• An operator is a symbol that tells the computer to perform certain mathematical or logical calculations.
  • Operators are used in programs to manipulate data and variables.
  • Java provides the following operators:

Arithmetic operators:

  • Java provides all the basic arithmetic operators.
Operator Meaning
+ Addition or unary plus
Subtraction or unary minus
* Multiplication
/ Division
% Modulo division
  1. Integer Arithmetic
  • When both the operands in a single arithmetic expression such as a+b are integers, the expression is called an integer expression, and the operation is called integer arithmetic.
  • Integer arithmetic always produces integer result.
  1. Real Arithmetic
  • An arithmetic operation involving only real operands is called real arithmetic.
  • A real operand may assume values either in decimal or exponential notation.
  • Modulus operator % can be applied to the floating point data as well.
  1. Mixed-mode Arithmetic
  • When one of the operands is real and the other is integer, the expression is called a mixed-mode arithmetic expression and result will be in real.
class floatDemo
     public static void main(String args[])
         float a=35.5f, b=5.2f;

Relational Operators

  • Relational operators are used for comparing two operands.
  • We can compare operands for their relational equality.
Operator Meaning
< Is less than
<= Is less than or equal to
> Is greater than
>= Is greater than or equal to
== Is equal to
!= Is not equal to
class RelationalDemo
     public static void main(String args[])
          float a=15.0f,b=20.75f,c=15.0f;
          System.out.println("a<b is "+(a<b));
          System.out.println("a>b is "+(a>b));
          System.out.println("a==c is "+(a==c));
          System.out.println("a<=c is "+(a<=c));
          System.out.println("a>=b is "+(a>=b));
          System.out.println("b!=c is "+(b!=c));
          System.out.println("b==a+c is "+(b==a+c));

Logical Operator

  • Java has following logical operators:
Operator Meaning
&& Logical AND
|| Logical OR
! Logical NOT
class LogicOprDemo
    public static void main(String args[])
         int a=15,b=30,c=15,d=30;
         if (a==c && b==d)
             System.out.println("Not Equal");
         if (a<b || a<c)
             System.out.println("A is smaller than B & C");
             System.out.println("A is greater than B & C");
             System.out.println("A & B are not equal");
             System.out.println("The value of a and b are equal");

Assignment Operator

  • Assignment operator is used to assign a value of an expression to a variable.
  • We can also use ‘shorthand’ operators for the same purpose as follow:Var_name opr = <exp>;
  • For example, x = x+ (y+1) is equivalent to x+=y+1;
Simple assignment operators Shorthand operator
x=x+1 x+=1
x=x*1 x*=1
x=x*(n+1) x*=n+1
x=x/(n+1) x/=n+1
x=x%y x%=y

Increment/ Decrement Operator

  • Java supports two increment and decrement operators: ++ and – –
  • The operator ++ increments value by 1 to the operand while – subtracts by 1.
  • Both operators can be used in the following format:
    • ++X or X++;
    • –X or X–;
  • Where, ++X is equivalent to X=X+1 and –X is equivalent to X=X-1;
  • When operator comes first before the operand then it is called prefix operator and if operator comes after operand, it is called postfix operator or notation
class incDecDemo
    public static void main(String args[])
         int x=10, y=20;

         System.out.println(“X=” + x);
         System.out.println(“Y=” + y);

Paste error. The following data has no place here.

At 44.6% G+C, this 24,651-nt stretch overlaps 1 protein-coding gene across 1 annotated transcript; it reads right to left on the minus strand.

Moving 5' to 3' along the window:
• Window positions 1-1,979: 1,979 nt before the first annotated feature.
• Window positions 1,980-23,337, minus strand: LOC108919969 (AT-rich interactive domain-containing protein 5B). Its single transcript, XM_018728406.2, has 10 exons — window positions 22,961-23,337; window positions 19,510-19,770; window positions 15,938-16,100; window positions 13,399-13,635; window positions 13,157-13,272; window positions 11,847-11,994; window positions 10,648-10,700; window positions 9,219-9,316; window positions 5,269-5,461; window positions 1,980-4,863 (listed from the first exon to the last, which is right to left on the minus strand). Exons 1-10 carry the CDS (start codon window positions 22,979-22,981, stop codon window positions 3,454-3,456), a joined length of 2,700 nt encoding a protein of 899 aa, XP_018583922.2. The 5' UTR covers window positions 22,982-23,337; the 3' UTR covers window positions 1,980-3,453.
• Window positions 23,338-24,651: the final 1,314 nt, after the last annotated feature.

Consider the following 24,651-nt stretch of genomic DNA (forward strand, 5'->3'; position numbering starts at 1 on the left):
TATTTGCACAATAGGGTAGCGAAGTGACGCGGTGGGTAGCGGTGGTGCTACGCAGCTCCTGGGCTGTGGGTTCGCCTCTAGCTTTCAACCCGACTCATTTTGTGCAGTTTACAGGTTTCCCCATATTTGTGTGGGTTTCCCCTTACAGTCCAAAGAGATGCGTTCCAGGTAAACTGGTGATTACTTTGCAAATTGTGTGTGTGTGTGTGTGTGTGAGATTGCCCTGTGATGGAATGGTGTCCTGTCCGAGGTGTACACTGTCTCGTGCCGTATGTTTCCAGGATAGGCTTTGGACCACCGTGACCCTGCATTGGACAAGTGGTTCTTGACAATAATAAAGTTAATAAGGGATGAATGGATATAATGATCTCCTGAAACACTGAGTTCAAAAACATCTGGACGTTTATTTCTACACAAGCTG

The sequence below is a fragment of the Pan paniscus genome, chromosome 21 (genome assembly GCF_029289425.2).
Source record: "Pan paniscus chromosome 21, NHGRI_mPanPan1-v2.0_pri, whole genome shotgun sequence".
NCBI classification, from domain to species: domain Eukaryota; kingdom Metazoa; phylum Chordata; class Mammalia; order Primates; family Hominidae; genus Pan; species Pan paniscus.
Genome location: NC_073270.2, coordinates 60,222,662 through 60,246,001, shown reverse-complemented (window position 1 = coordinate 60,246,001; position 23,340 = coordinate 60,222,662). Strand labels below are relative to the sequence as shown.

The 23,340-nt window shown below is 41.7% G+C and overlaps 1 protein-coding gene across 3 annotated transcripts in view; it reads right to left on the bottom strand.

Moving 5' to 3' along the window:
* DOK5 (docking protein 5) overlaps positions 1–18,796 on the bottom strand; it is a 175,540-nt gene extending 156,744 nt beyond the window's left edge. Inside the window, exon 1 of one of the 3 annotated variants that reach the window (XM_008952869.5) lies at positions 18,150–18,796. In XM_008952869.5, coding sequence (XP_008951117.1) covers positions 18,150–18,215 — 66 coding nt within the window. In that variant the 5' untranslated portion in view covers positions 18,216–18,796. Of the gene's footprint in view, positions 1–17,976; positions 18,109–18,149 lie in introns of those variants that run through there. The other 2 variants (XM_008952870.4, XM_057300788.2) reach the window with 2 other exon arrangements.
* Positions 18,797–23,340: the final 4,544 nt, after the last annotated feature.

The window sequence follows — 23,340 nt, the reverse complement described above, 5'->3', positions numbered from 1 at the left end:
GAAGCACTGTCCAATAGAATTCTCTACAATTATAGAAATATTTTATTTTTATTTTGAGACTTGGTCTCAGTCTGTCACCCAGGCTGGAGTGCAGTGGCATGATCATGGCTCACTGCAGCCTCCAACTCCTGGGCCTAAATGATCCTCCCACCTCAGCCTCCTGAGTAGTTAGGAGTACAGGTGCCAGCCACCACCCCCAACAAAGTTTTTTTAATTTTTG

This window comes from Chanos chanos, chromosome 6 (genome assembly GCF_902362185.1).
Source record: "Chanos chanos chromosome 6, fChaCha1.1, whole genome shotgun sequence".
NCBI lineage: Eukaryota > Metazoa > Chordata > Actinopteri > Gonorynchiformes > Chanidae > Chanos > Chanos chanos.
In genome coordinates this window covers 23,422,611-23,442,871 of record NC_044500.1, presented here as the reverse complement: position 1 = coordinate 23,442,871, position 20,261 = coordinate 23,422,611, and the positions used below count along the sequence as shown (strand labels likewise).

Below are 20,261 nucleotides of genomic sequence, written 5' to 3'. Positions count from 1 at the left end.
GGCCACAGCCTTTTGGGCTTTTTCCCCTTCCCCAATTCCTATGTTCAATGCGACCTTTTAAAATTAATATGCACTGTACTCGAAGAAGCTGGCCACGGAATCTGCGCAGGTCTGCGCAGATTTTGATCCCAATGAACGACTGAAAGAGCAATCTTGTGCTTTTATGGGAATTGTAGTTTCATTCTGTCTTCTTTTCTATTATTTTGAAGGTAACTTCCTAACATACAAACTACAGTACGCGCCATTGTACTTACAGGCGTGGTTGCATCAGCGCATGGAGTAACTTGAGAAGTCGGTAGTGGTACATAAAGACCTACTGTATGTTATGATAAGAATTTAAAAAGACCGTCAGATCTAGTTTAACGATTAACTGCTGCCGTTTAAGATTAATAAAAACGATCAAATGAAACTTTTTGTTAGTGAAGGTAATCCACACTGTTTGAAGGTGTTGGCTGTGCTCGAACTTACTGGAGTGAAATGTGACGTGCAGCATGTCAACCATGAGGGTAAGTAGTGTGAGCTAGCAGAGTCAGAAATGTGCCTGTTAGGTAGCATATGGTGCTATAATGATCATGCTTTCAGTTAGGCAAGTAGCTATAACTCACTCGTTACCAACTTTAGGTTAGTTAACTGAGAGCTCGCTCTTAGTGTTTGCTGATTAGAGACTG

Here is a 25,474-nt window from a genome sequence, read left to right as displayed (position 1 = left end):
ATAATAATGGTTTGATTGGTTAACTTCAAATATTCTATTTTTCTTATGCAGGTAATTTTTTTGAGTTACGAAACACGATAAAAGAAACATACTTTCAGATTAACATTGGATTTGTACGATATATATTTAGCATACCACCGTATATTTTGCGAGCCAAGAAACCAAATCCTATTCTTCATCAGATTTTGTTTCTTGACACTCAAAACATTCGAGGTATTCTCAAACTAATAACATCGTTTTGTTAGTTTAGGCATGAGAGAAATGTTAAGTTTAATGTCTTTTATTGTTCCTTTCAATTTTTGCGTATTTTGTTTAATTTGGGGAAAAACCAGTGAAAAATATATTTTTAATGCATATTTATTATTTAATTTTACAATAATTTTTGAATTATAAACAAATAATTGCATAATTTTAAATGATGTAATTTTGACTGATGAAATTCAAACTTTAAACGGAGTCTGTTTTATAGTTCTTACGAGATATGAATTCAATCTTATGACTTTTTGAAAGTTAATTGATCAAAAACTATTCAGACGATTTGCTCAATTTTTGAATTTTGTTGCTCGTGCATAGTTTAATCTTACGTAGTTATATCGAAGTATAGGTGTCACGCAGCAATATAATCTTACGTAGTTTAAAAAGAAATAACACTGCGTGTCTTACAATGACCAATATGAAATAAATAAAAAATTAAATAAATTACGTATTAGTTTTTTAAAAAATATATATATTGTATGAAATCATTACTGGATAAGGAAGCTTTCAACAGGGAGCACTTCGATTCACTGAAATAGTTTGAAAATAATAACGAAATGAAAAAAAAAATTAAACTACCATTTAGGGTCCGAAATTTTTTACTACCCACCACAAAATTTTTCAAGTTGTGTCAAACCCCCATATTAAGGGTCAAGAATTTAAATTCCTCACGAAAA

System.out.println(“++X=” + ++x);
         System.out.println(“Y++” + y++);
         System.out.println(“X=” + x);
         System.out.println(“Y=” + y);

Conditional Operators

  • Java also supports special operator “? :” known as ternary operator.
  • It is used to construct conditional expressions similar to if statement
  • It has the following form:

<exp1> ? <exp2> : <exp3>

  • Consider the following example:
  int a=10,b=15;
  if (a>b)
  • We can generate same result using ternary operator as follow:
x=(a>b) ? a: b;

Bitwise Operators

  • Java supports another special kind of operators known as bitwise operators for manipulation of data at bit level.
  • These operators are used for testing the bits, or shifting them to the right or left.
  • It may not be applied to float or double.
Operators Meaning
& Bitwise AND
| Bitwise OR
^ Bitwise Exclusive OR
~ Bitwise Unary NOT
<< Shift left
<< Shift right
  • AND (if Both operand are 1 then result is 1 else 0):
    • 0101 AND 0011 = 0001
  • OR(if Both operand are 0 then result is 0 else 1):
    • 0101 OR 0011 = 0111
  • XOR(if no. of 1 is odd then result is 1and 0 if even):
    • 0101 XOR 0011 = 0110
  • NOT(Complement )
    • NOT 0111 = 1000
  • 0111 LEFT-SHIFT = 1110 (Shifts all bits to the left)
  • 0111 RIGHT-SHIFT = 0011(Shifts all bits to the right)


Logical Bitwise Operations

A B OR (A|B) AND (A&B) XOR (A^B) ~A
0 0 0 0 0 1
1 0 1 0 1 0
0 1 1 0 1 1
1 1 1 1 0 0


  • x=12;y=10;
    z = x & y; // z is 8
  • It works as follow:

0000 1100

& 0000 1010


0000 1000 = 8 (decimal)

Special Operator

  • Java supports some special operators such as instanceof operator and member selection operator(.)

Instanceof Operator:

  • It is an object reference operator and returns true if the object on the left-hand side is an instance of the class given on the right-hand side.
  • It helps to determine whether the object belongs to a particular class or not.
  • For example, person instanceof student

is true if the object person belongs to the class student; otherwise false.

Dot operator:

  • It is used to access the instance variables and methods of class objects.
  • For example:
    • roll_no //reference to the variable roll_no
    • countPer() //reference to the method countPer()
  • It can also be used to access classes and sub-packages form a package.